One of the most famous hotels in the world, and home to the Singapore Sling, is Raffles Hotel. Built in the 1830’s it is named after the founder of Singapore, Sir Thomas Stamford Raffles. Over time it has been a privately owned beach house, a boarding house and is now one of the exclusive and famous hotels in the world. We, dressed casually in walking gear (shorts, T shirt, walking shoes) tried to get in for a look around but the doorman smiled kindly at us, politely but ever so slightly shook his head as if to say, ” you ain’t coming into my hotel dressed like that!” We took the hint so lowered the tone of the place by loitering outside taking pictures of the front, and of the magnificently dressed concierge.
Pictures from Raffles Hotel.
The rest of our last day we spent walking around the Marina Bay area, admiring some of the architectural creations that pass for buildings in this place. There are two highlights in the bay, the Art/Science Museum which is shaped like a lily, and the magnificent Marina Bay Sands Hotel, three individual buildings joined at the top by a roof top observation platform and sky garden. You can go to the top……..for a fee. We did not.
Scenes from Marina Bay area: From top left: Helix Bridge; Art/Science Museum; Us and two other shots of the Marina Bay Sands Hotel, which overlooks the F1 GP circuit.
As I sit in our hotel room writing this last entry about our trip we can reflect on where we have been and what we have seen. It is impossible to give an impression on the vastness that is Australia except to say that when we left Melbourne on Thursday, after over three hours flying we finally crossed the north coast of Oz. That is the equivalent of flying to Kefalonia in Greece or Sicily. As for the cities, they are all world famous and iconic in their own way but I think they can be summarised as follows: Cairns is about nature and the Great Barrier Reef, – If that dies then Cairns will struggle; Brisbane we could move to and settle in, Sydney for sightseeing and then escaping, Canberra for culture and politics, and Melbourne to explore, revel in, and embrace diversity. We enjoyed getting out and about and meeting the locals who, and I have said it before, are very open, friendly and helpful. Will we go again. Yes, but we need to let the sand and dust settle first, it is a very very long way!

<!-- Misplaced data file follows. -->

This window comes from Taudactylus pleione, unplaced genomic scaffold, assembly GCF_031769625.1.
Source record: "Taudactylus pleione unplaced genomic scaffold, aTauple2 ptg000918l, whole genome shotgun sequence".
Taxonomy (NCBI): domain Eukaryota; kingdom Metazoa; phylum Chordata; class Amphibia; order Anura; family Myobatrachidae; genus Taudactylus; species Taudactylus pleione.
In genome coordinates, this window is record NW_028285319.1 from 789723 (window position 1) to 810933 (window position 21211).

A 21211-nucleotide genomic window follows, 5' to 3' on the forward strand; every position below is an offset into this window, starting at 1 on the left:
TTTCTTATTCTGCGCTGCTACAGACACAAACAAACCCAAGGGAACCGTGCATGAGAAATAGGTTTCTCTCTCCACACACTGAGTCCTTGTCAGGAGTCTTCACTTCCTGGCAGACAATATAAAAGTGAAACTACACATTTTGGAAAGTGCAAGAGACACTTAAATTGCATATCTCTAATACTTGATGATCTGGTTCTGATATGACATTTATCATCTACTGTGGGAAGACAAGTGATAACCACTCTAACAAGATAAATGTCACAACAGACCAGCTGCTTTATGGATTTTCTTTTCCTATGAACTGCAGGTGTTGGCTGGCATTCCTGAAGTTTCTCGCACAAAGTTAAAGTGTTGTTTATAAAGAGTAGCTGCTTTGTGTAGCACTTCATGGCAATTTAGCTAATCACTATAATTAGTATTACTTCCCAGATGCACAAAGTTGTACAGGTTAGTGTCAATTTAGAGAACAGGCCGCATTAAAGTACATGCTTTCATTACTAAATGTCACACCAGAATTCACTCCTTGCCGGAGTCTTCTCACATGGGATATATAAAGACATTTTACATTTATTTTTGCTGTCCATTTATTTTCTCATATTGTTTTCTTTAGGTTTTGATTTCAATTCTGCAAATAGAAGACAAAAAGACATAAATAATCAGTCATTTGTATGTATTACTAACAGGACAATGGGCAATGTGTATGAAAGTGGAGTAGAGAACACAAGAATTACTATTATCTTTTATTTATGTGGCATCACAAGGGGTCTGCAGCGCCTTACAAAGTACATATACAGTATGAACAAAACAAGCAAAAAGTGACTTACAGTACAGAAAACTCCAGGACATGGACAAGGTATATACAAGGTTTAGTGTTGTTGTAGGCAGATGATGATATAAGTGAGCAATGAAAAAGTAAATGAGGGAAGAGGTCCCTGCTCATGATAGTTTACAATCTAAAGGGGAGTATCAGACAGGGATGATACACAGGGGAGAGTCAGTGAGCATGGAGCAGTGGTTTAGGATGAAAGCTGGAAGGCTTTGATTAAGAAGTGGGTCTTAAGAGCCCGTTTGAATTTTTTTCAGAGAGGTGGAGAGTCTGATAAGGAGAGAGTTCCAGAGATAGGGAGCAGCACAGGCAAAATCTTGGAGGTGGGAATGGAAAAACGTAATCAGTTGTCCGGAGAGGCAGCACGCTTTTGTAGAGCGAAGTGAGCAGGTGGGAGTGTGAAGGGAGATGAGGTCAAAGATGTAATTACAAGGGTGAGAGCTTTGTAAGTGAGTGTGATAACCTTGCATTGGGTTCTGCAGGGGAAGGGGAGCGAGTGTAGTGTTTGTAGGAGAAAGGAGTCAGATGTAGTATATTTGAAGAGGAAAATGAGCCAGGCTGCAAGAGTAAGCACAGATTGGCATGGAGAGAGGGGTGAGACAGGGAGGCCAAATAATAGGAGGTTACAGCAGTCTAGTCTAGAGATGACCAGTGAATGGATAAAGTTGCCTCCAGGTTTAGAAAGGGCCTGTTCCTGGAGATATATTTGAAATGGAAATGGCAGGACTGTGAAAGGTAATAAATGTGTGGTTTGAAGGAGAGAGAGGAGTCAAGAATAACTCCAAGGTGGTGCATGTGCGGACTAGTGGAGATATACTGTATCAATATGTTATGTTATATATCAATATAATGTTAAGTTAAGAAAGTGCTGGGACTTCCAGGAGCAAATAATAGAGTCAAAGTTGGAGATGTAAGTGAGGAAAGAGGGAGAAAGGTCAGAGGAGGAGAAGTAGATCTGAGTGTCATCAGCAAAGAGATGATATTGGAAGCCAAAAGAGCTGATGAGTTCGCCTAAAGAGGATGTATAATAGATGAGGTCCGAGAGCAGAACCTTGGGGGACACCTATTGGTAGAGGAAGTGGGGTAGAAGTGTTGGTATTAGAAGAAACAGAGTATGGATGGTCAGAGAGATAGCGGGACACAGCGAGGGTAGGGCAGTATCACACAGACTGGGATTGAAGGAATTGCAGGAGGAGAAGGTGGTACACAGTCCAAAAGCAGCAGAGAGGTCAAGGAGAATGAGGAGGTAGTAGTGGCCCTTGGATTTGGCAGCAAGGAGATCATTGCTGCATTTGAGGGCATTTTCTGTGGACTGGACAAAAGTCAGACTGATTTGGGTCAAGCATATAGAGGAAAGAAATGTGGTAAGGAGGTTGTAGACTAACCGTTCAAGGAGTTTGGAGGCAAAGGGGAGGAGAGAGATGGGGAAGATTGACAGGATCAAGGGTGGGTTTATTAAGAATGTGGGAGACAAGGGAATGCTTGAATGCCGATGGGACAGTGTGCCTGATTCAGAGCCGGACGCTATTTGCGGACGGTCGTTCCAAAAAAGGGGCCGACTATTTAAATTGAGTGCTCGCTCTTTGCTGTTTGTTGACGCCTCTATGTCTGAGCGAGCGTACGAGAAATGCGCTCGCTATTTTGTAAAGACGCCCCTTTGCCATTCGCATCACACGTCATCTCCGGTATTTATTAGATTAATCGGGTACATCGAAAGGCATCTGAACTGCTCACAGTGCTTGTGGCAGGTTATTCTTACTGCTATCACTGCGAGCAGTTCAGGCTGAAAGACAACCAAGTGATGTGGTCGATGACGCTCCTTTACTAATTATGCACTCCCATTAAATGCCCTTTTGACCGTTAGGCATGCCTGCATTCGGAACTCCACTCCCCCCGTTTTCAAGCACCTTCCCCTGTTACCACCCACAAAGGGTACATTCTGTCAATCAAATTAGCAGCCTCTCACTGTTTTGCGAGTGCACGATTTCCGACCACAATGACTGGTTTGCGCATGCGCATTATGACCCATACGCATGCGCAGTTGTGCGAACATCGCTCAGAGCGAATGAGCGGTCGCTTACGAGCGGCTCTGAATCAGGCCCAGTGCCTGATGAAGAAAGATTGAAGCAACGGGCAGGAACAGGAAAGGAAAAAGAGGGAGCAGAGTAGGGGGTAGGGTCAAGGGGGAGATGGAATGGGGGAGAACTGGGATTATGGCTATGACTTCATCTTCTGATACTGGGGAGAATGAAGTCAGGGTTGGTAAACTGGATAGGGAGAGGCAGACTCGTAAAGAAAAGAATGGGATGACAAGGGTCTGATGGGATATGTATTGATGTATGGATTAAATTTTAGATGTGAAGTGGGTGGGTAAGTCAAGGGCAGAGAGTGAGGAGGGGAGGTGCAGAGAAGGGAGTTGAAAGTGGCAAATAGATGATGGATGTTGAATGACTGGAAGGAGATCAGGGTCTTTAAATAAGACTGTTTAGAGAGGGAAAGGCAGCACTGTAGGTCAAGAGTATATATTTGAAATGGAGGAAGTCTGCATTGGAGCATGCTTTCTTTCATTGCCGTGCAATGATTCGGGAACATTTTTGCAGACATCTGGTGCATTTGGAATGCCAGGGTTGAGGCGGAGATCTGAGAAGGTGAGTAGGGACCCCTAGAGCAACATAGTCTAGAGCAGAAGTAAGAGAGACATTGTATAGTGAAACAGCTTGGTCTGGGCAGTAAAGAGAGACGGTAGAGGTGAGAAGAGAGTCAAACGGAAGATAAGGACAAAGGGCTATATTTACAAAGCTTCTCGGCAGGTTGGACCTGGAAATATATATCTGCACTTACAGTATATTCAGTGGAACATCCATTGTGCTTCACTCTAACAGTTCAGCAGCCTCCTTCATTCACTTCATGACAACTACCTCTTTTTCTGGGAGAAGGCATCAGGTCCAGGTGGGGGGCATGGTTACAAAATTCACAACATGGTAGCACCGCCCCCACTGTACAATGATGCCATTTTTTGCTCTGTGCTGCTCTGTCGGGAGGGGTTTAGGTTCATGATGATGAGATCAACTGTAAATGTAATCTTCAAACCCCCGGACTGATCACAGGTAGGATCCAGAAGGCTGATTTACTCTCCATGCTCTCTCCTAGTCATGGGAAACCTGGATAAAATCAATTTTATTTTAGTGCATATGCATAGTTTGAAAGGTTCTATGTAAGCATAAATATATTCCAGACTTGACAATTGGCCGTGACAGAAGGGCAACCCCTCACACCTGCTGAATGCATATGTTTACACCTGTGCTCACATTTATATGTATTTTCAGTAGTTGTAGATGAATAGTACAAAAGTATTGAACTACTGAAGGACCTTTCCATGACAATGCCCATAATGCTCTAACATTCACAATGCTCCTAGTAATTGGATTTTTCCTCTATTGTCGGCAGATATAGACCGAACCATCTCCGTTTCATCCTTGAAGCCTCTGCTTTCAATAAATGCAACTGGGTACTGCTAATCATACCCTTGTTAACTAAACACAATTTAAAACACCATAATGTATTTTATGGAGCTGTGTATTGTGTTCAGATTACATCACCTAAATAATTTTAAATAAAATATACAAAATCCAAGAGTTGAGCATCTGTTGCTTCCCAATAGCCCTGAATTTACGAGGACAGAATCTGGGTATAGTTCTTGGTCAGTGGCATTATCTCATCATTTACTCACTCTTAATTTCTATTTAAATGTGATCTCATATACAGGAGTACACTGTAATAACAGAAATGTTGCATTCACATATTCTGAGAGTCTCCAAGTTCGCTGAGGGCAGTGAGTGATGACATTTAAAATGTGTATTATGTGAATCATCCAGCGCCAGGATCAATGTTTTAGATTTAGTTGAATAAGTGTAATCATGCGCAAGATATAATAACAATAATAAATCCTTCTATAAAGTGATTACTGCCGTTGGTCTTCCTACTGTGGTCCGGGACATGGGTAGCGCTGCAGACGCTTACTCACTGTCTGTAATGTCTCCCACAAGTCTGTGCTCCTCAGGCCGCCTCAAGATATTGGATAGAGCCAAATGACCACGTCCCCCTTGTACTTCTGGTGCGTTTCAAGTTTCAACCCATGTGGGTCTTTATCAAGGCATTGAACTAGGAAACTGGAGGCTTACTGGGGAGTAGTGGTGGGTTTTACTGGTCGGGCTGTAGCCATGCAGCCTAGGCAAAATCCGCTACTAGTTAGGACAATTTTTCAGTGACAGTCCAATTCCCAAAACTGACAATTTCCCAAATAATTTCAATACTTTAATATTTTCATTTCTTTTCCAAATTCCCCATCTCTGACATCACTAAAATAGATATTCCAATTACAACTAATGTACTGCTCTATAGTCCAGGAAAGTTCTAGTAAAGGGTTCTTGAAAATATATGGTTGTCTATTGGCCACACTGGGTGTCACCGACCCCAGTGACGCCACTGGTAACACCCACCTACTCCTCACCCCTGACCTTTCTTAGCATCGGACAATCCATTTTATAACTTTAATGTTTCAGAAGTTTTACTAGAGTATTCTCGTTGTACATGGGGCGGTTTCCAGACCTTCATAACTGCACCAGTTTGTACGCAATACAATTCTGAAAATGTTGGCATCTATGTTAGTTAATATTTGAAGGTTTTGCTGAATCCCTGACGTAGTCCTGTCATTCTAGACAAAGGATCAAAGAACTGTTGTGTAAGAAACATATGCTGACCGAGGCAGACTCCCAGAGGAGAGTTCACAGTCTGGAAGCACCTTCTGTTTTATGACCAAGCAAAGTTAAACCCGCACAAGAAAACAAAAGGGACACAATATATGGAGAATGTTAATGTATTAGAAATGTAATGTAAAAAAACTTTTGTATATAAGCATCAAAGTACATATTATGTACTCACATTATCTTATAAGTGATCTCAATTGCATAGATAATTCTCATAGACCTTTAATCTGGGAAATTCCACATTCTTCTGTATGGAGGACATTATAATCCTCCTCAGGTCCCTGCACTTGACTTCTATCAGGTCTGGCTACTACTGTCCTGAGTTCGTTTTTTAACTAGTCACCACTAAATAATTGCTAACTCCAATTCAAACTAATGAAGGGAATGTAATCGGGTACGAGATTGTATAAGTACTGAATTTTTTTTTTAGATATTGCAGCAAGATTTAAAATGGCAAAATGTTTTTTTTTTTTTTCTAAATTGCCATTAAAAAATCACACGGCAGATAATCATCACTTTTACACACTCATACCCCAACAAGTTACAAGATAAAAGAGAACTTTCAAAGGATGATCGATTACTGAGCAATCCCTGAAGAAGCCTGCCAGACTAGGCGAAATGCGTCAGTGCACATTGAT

Thank you all for taking the trouble to read these blogs, we hope you have enjoyed them.
Dave and Lyn.
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Big smiles and a tiny bit of sadness as we followed the last leg 😘
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Brilliant, your descriptions were so interesting, thorough and heartfelt, really enjoyed the journey. Fun to read about and see your snaps of Singapore as we were just there too! Not big into city life but it was fun to explore the multi-cultural and futuristic look of Singapore, difficult to describe to people.
Hi Robin, thank you for your kind words. We have been home just over 2 weeks and are both missing Oz more than we thought. Thinking of a return next year via New Zealand! Our second visit to Singapore was a brief snapshot of the Marina Bay Area which we missed first time round. Amazing architecture and engineering. You are right in saying it is difficult to describe. Hope the pics did it justice. Loved your images on FB of your travels btw. Best wishes. Dave and Lyn